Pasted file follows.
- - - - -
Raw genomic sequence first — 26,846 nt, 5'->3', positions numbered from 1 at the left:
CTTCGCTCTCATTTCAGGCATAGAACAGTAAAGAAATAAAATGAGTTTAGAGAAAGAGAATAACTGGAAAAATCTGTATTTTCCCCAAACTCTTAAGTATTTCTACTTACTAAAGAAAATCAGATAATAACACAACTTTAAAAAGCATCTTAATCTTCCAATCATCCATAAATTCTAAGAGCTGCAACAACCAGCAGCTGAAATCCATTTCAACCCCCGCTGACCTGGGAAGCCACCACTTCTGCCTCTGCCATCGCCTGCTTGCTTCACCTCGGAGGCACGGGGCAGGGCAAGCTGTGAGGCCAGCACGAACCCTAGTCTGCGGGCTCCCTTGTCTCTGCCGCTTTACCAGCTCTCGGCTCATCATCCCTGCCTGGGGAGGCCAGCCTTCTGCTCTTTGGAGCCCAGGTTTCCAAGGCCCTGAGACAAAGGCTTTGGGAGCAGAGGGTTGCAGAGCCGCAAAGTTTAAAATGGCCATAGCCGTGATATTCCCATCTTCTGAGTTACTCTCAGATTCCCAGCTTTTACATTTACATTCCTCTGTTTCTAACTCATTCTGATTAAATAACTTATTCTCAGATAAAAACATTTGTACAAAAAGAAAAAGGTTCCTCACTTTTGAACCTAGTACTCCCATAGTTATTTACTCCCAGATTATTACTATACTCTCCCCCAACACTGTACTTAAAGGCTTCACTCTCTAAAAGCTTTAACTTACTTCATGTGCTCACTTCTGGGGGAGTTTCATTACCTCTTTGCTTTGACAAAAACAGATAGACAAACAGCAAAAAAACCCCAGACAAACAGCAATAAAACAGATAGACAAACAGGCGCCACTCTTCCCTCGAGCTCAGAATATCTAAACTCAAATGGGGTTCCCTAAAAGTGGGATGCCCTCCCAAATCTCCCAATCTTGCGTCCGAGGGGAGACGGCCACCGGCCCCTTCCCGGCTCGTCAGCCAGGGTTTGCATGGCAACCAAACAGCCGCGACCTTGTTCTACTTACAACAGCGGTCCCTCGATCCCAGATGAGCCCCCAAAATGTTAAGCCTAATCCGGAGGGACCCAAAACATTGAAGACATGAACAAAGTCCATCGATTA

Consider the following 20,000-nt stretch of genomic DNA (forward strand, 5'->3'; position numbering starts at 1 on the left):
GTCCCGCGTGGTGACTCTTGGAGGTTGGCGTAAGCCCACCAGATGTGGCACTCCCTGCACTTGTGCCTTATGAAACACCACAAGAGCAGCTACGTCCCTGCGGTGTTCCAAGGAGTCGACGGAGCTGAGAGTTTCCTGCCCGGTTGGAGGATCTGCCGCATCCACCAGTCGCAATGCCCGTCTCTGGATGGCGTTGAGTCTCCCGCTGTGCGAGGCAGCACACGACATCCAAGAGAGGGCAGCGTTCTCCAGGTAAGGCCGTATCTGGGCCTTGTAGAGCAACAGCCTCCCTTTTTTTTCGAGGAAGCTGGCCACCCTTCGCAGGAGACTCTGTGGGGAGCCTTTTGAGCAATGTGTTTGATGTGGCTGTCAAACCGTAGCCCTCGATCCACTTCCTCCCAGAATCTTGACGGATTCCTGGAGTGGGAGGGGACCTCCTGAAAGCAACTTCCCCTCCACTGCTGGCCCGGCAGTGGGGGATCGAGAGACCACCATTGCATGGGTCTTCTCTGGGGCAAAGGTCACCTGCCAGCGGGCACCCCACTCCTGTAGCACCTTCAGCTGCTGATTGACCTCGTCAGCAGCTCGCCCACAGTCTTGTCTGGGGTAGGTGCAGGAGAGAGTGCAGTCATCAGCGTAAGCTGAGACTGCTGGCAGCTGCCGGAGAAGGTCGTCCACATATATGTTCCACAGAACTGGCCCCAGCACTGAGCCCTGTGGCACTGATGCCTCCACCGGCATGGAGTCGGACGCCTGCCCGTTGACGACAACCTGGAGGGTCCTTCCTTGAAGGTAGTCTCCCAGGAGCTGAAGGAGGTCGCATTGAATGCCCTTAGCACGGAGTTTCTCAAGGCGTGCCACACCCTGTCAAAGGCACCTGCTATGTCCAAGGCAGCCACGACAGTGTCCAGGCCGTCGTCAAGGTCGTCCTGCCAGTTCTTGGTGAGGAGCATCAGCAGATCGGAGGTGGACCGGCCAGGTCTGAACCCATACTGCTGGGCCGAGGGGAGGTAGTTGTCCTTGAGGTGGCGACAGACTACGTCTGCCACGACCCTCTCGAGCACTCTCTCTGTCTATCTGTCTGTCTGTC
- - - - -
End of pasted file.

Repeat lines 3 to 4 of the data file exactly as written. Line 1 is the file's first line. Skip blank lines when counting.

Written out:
Consider the following 20,000-nt stretch of genomic DNA (forward strand, 5'->3'; position numbering starts at 1 on the left):
GTCCCGCGTGGTGACTCTTGGAGGTTGGCGTAAGCCCACCAGATGTGGCACTCCCTGCACTTGTGCCTTATGAAACACCACAAGAGCAGCTACGTCCCTGCGGTGTTCCAAGGAGTCGACGGAGCTGAGAGTTTCCTGCCCGGTTGGAGGATCTGCCGCATCCACCAGTCGCAATGCCCGTCTCTGGATGGCGTTGAGTCTCCCGCTGTGCGAGGCAGCACACGACATCCAAGAGAGGGCAGCGTTCTCCAGGTAAGGCCGTATCTGGGCCTTGTAGAGCAACAGCCTCCCTTTTTTTTCGAGGAAGCTGGCCACCCTTCGCAGGAGACTCTGTGGGGAGCCTTTTGAGCAATGTGTTTGATGTGGCTGTCAAACCGTAGCCCTCGATCCACTTCCTCCCAGAATCTTGACGGATTCCTGGAGTGGGAGGGGACCTCCTGAAAGCAACTTCCCCTCCACTGCTGGCCCGGCAGTGGGGGATCGAGAGACCACCATTGCATGGGTCTTCTCTGGGGCAAAGGTCACCTGCCAGCGGGCACCCCACTCCTGTAGCACCTTCAGCTGCTGATTGACCTCGTCAGCAGCTCGCCCACAGTCTTGTCTGGGGTAGGTGCAGGAGAGAGTGCAGTCATCAGCGTAAGCTGAGACTGCTGGCAGCTGCCGGAGAAGGTCGTCCACATATATGTTCCACAGAACTGGCCCCAGCACTGAGCCCTGTGGCACTGATGCCTCCACCGGCATGGAGTCGGACGCCTGCCCGTTGACGACAACCTGGAGGGTCCTTCCTTGAAGGTAGTCTCCCAGGAGCTGAAGGAGGTCGCATTGAATGCCCTTAGCACGGAGTTTCTCAAGGCGTGCCACACCCTGTCAAAGGCACCTGCTATGTCCAAGGCAGCCACGACAGTGTCCAGGCCGTCGTCAAGGTCGTCCTGCCAGTTCTTGGTGAGGAGCATCAGCAGATCGGAGGTGGACCGGCCAGGTCTGAACCCATACTGCTGGGCCGAGGGGAGGTAGTTGTCCTTGAGGTGGCGACAGACTACGTCTGCCACGACCCTCTCGAGCACTCTCTCTGTCTATCTGTCTGTCTGTC